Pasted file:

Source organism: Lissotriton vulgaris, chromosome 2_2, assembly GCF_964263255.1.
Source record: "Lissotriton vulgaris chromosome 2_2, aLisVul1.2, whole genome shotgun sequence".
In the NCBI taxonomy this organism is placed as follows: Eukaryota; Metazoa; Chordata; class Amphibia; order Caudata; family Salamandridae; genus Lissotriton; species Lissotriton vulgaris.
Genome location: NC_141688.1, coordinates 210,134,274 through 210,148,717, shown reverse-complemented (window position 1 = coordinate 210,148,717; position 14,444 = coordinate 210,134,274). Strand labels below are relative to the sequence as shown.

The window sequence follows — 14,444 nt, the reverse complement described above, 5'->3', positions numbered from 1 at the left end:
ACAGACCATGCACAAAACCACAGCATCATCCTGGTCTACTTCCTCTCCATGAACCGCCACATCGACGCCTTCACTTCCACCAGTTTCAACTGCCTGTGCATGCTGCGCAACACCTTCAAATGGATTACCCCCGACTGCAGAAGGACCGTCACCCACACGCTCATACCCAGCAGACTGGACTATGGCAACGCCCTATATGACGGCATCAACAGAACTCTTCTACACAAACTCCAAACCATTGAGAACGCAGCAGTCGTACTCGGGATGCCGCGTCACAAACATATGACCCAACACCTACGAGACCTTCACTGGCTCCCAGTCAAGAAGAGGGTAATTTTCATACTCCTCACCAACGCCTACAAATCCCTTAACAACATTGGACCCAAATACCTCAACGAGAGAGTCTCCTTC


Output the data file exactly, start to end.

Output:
Source organism: Lissotriton vulgaris, chromosome 2_2, assembly GCF_964263255.1.
Source record: "Lissotriton vulgaris chromosome 2_2, aLisVul1.2, whole genome shotgun sequence".
In the NCBI taxonomy this organism is placed as follows: Eukaryota; Metazoa; Chordata; class Amphibia; order Caudata; family Salamandridae; genus Lissotriton; species Lissotriton vulgaris.
Genome location: NC_141688.1, coordinates 210,134,274 through 210,148,717, shown reverse-complemented (window position 1 = coordinate 210,148,717; position 14,444 = coordinate 210,134,274). Strand labels below are relative to the sequence as shown.

The window sequence follows — 14,444 nt, the reverse complement described above, 5'->3', positions numbered from 1 at the left end:
ACAGACCATGCACAAAACCACAGCATCATCCTGGTCTACTTCCTCTCCATGAACCGCCACATCGACGCCTTCACTTCCACCAGTTTCAACTGCCTGTGCATGCTGCGCAACACCTTCAAATGGATTACCCCCGACTGCAGAAGGACCGTCACCCACACGCTCATACCCAGCAGACTGGACTATGGCAACGCCCTATATGACGGCATCAACAGAACTCTTCTACACAAACTCCAAACCATTGAGAACGCAGCAGTCGTACTCGGGATGCCGCGTCACAAACATATGACCCAACACCTACGAGACCTTCACTGGCTCCCAGTCAAGAAGAGGGTAATTTTCATACTCCTCACCAACGCCTACAAATCCCTTAACAACATTGGACCCAAATACCTCAACGAGAGAGTCTCCTTC